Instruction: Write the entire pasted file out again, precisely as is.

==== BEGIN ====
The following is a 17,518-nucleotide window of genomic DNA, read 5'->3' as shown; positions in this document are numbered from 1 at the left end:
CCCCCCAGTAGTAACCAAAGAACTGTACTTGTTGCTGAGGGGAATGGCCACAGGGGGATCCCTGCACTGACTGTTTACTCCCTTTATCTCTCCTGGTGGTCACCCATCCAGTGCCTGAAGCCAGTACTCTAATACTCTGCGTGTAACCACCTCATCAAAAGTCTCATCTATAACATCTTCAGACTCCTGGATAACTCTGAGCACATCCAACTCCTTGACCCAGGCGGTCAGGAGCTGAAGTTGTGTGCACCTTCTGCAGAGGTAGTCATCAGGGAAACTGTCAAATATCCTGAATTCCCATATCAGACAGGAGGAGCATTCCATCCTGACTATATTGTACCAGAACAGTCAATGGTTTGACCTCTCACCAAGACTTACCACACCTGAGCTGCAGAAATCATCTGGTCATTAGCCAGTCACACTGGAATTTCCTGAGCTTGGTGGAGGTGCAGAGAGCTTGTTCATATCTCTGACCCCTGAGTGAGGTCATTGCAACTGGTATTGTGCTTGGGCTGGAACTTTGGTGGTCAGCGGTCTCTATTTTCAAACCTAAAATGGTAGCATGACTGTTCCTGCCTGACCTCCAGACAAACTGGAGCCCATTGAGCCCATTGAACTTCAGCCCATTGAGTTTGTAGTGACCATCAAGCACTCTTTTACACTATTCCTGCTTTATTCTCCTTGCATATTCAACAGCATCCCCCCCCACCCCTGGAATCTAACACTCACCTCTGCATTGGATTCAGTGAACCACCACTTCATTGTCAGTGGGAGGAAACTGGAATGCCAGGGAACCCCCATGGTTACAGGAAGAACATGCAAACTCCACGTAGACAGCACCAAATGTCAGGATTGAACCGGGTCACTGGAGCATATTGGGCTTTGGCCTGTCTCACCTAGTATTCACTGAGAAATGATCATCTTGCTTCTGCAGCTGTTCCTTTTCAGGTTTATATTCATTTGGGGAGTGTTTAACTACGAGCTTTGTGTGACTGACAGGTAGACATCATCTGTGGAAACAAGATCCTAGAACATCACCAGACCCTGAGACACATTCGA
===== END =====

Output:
The following is a 17,518-nucleotide window of genomic DNA, read 5'->3' as shown; positions in this document are numbered from 1 at the left end:
CCCCCCAGTAGTAACCAAAGAACTGTACTTGTTGCTGAGGGGAATGGCCACAGGGGGATCCCTGCACTGACTGTTTACTCCCTTTATCTCTCCTGGTGGTCACCCATCCAGTGCCTGAAGCCAGTACTCTAATACTCTGCGTGTAACCACCTCATCAAAAGTCTCATCTATAACATCTTCAGACTCCTGGATAACTCTGAGCACATCCAACTCCTTGACCCAGGCGGTCAGGAGCTGAAGTTGTGTGCACCTTCTGCAGAGGTAGTCATCAGGGAAACTGTCAAATATCCTGAATTCCCATATCAGACAGGAGGAGCATTCCATCCTGACTATATTGTACCAGAACAGTCAATGGTTTGACCTCTCACCAAGACTTACCACACCTGAGCTGCAGAAATCATCTGGTCATTAGCCAGTCACACTGGAATTTCCTGAGCTTGGTGGAGGTGCAGAGAGCTTGTTCATATCTCTGACCCCTGAGTGAGGTCATTGCAACTGGTATTGTGCTTGGGCTGGAACTTTGGTGGTCAGCGGTCTCTATTTTCAAACCTAAAATGGTAGCATGACTGTTCCTGCCTGACCTCCAGACAAACTGGAGCCCATTGAGCCCATTGAACTTCAGCCCATTGAGTTTGTAGTGACCATCAAGCACTCTTTTACACTATTCCTGCTTTATTCTCCTTGCATATTCAACAGCATCCCCCCCCACCCCTGGAATCTAACACTCACCTCTGCATTGGATTCAGTGAACCACCACTTCATTGTCAGTGGGAGGAAACTGGAATGCCAGGGAACCCCCATGGTTACAGGAAGAACATGCAAACTCCACGTAGACAGCACCAAATGTCAGGATTGAACCGGGTCACTGGAGCATATTGGGCTTTGGCCTGTCTCACCTAGTATTCACTGAGAAATGATCATCTTGCTTCTGCAGCTGTTCCTTTTCAGGTTTATATTCATTTGGGGAGTGTTTAACTACGAGCTTTGTGTGACTGACAGGTAGACATCATCTGTGGAAACAAGATCCTAGAACATCACCAGACCCTGAGACACATTCGA